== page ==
Sunday, October 18, 2009

On the road again: Bouchercon, Indianapolis, day 5

I'm writing this part of the blog at 10:45 a.m. and wondering what in the hell I'm doing awake. A Sunday morning, and I'm already up! This is wrong. What could cause such torture?

The Bouchercon book bazaar, that's what. In an exercise in marketing and masochism, I signed up to participate in this event, one that as a fan I would love but as an author dreaded. Picture four long rows of tables, and I do mean long, easily sixty feet or more. Behind each half table sits or stands an author, a hand-scrawled name placard in front of him or her. Each author has 50 books--the minimum their publisher (or they) had to pony up--and some have more. Publisher Toni was mucho generous, so I had 100. Yes, 100 SF mysteries at a mystery convention. Each convention attendee received five tickets, each one good for one book. Additional tickets were available for a buck each. Your mission as writer: move your books.

Ninety asshole-clenching, humiliation-drenched, tense minutes later, and all my books were gone. My hand hurt from signing them. I suck at this. When someone genuinely wanted the books, as many did, it was fun; we'd chat, I'd sign, and off they'd go. Much of the time, however, I looked around forlornly, like a dog willing to take a beating just for the attention. I wasn't the last author standing, but I was in the last twenty for sure, maybe the last dozen.

These feelings no doubt represent my own insecurities more than the reality, because all 100 books went, and the people were unfailingly nice. I just found it difficult.

One woman stood out. She had bought a ton of tickets and was using them to purchase books for troops at medevac stations in the Middle East. She was hoping writers would sign something encouraging for the troops. Good on her. I refused to take her tickets, wrote stupidly encouraging words--what could really help someone there?--and offered her four books. She would take only two. I was proud to shake her hand.

To my great surprise, half a dozen or so folks already knew my work, had read all the books, and were picking up extras for friends. Talking to them was fun, of course.

I suppose if you're one of the writers everyone knows and whose books they all want, then this event is easy and fun. Maybe that'll be the case for me one day; I like to think so. Until then, however, I'll keep doing it--because this sort of marketing is part of the job--but I'll continue to be that perpetually awkward and embarrassed guy behind the table.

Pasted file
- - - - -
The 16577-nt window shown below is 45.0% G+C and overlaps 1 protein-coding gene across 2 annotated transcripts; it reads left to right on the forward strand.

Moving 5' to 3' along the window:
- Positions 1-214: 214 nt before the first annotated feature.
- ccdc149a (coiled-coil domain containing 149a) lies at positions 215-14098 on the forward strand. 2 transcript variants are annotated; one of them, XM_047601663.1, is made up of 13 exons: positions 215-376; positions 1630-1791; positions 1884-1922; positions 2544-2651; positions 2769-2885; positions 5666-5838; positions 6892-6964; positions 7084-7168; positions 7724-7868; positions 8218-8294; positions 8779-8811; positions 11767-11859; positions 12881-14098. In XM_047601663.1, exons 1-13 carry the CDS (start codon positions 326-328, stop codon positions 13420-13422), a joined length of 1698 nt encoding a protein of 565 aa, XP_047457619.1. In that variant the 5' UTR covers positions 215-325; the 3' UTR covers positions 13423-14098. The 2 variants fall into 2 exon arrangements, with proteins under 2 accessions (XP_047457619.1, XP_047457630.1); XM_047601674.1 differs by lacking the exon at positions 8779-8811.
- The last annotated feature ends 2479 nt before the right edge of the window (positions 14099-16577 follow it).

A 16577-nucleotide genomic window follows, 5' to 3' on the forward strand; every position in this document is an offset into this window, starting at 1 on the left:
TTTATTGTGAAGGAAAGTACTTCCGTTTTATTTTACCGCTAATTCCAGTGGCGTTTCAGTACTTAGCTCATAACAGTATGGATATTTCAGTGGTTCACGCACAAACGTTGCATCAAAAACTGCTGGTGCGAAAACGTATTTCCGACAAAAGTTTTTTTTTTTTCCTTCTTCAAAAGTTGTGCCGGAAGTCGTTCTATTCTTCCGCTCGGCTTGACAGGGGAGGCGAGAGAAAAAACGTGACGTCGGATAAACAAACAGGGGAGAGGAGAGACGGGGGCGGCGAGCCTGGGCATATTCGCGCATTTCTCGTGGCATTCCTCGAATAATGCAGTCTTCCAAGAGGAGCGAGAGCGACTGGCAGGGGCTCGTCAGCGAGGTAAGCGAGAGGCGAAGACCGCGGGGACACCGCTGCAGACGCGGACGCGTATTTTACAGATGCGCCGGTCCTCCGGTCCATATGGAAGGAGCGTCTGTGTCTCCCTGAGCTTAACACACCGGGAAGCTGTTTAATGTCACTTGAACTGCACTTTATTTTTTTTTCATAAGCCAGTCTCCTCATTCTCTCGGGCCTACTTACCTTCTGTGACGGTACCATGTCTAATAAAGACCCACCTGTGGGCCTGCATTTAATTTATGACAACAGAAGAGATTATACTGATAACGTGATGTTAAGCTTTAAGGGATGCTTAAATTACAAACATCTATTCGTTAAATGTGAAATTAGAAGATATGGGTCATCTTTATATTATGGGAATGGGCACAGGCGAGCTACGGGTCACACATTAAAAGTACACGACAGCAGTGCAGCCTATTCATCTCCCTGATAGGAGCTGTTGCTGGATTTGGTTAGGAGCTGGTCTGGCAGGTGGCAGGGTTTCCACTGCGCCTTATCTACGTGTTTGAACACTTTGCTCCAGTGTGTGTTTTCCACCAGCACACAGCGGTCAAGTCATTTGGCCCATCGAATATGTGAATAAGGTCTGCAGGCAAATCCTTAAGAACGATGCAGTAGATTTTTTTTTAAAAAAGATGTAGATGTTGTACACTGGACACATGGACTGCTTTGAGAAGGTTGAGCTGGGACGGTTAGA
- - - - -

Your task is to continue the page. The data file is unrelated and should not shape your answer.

Lunch was at a nearby Steak 'n Shake, which was in most respects the same as the one in which I ate once as a teenager. So, it was completely adequate, but no more.

For dinner, we decided to take a chance and try the hotel's revolving rooftop restaurant, the Eagle's Nest. The dinner menu hinted at modern preparations, such as in its foie gras ravioli, the OpenTable reviews were solid, and it's always nice to take in a city from on high. So, off we went.

Mistake. Big mistake.

The chef had probably held the foie gras ravioli near a picture of foie gras, but that was as close as it had come to a goose's liver. The ravioli were lukewarm and paper thin. Sitting atop each of them was a dollop of cold apple butter. Amazing.

The lobster bisque was a burning orange generic seafood soup so thick with pepper that my tongue couldn't shake the taste for several minutes. The wine-poached pear and duck confit salad featured bitter pear slices, so-so duck strips, and greens we could not identify and which frightened us.

The main courses were no more successful, with the chicken tart more a leaky chicken pot pie than a proper tart, and the reasonably tasty duck among the chewiest pieces of meat I've ever experienced. Pepper abounded again.

The highlight of the feature dessert, our waiter told us with great pride, was "in-house made whipped cream." We passed on it. We ordered traditional desserts to go and fled, afraid to open them in the restaurant lest their appearances provoke hoots of laughter. We were right to leave, because both were floating in pure white heavy cream in their little cardboard boxes.

Next time, we go somewhere reliable.


Ticia said...

Let's recap:

You stood behind a wall of books twice as tall as it needed to be.

Every book went home with someone other than you.

People who have read your books like them enough to a) read them all, and b)take duplicates to friends.

I'm sorry the time was excruciating for you, but your books are wonderful and this morning proved it.

Mark said...

Your implication, which is that I should not whine, is right, of course, and Jennie said the same thing.

I don't know about the wonderful part, but thank you for the kind words.

Todd said...

I've read all you books too! There are a lot of us out here. :-)

Mark said...

Thanks, Todd, for the encouragement.

Karen Z said...

I think the signing sounds like a great success!

How was the view from the top of the hotel?

Elizabeth said...

I'm somewhat skeptical that you will suddenly stop feeling uncomfortable at having this sort of attention focused just because you've sold a few million books (you know, when you do). Even in areas where you've exceeded everyone's wildest expectations of success (say, sales) you still don't like accolades and attention. Maybe that's just who you are. And that's OK. And personally, you whine precious little compared with others in far less overwhelming situations. Sorry if the compliment is embarrassing! ;-)

Mark said...

The book bazaar probably was a success. It just left me shaky; my flaws, no one else's.

The view was quite lovely.

Mark said...

Thanks, Elizabeth, for the kind words. I'll hope to have to confront the issues of selling millions of books.

I still whine too much.


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